Using the chapel as a focal point, and prompted by the Holy Spirit to rejuvenate the existing Project Life — which was doing prayer vigils and sidewalk counseling across the street — he gathered a group of laypeople into the new Project Defending Life. He used the defendinglife.org website, to which he already had rights.

“God seems to have given me the ability to organize and energize,” explains Father Imbarrato. Officially, he’s PDL’s spiritual and organizational adviser.

 

Adoration Helps

“We had enough people to cover adoration, and we had this other group saving babies,” says Our Lady of Fatima branch Catholic Knights president Mike Esquibel. “But we were growing at a very slow pace. When Father Imbarrato came here, he spoke and the world started coming. He was able to attract a lot of people I had never seen before.”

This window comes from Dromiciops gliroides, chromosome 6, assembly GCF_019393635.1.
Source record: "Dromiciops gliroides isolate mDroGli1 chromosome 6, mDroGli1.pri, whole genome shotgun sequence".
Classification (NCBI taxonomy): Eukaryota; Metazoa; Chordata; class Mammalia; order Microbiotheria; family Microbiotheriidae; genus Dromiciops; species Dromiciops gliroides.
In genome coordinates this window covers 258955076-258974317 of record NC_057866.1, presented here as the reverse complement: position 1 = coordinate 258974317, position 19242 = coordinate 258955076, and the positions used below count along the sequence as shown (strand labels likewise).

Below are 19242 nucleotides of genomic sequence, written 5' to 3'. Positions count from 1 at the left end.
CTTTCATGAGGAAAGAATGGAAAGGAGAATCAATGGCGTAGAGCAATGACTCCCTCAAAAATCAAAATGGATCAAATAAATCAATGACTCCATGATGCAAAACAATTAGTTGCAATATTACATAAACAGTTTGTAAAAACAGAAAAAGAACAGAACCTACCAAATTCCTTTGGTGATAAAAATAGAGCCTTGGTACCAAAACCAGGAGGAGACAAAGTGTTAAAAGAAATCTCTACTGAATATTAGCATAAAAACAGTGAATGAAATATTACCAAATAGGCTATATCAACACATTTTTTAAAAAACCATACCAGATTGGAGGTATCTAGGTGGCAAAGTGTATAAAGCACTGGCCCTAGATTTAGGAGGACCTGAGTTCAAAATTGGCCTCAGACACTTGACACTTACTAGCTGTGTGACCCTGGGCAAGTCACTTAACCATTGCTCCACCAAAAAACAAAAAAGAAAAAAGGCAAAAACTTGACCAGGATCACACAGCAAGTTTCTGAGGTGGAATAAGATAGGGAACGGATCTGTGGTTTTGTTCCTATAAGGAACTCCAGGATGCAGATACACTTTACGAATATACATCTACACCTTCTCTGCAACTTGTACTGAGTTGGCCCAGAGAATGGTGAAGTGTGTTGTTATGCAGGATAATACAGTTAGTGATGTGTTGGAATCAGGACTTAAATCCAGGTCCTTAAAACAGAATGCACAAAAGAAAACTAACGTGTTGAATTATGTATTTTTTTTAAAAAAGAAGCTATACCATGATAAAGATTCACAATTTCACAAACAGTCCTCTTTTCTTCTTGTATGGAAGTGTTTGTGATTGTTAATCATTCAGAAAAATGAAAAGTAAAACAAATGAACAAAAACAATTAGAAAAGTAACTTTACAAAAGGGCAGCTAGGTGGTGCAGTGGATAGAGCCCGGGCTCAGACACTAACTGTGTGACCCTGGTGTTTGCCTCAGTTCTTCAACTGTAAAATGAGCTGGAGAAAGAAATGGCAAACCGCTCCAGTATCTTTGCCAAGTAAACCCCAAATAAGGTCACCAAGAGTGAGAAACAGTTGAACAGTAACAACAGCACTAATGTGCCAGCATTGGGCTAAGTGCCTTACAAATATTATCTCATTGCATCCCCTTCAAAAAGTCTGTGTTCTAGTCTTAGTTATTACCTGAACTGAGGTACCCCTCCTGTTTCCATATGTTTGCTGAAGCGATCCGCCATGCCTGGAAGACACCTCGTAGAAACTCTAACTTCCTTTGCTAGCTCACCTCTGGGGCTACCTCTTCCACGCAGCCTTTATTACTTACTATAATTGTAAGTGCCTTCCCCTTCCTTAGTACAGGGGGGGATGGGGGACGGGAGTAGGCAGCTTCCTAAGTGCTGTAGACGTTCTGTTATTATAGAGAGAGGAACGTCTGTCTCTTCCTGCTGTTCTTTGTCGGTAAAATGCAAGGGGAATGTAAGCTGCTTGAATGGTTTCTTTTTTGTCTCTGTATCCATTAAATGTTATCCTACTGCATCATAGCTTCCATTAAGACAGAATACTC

Then the priest opened the Project Defending Life umbrella. Gathering under it as one for the area’s pro-life efforts came other ministries like Rachel Ministries and Helpers of God’s Precious Infants.

There are now more than a dozen ministries and functional areas, one being a monthly pledge program, under Project Defending Life.

“We saw the wisdom of bringing everyone under the same umbrella,” says Sevilla. He explains that sidewalk counselors such as Phil Leahy, who’s done pro-life work in the area for 30 years, once had to do “everything — and were a bit overwhelmed” trying to get all the needed help after rescuing a woman and her baby from the brink of abortion. Now other PDL ministries attempt to provide resources such as housing, doctors and counseling.

PDL plans to develop even more ministries, including a mother-mentor program, a pro-life teen ministry, an adoption-awareness group, a speakers’ bureau and, hopefully, a group of priests to help so that a noon Mass can be celebrated in the chapel every weekday (plus one early Saturday Mass before people process for that day’s prayer vigil at two abortion doctors’ offices).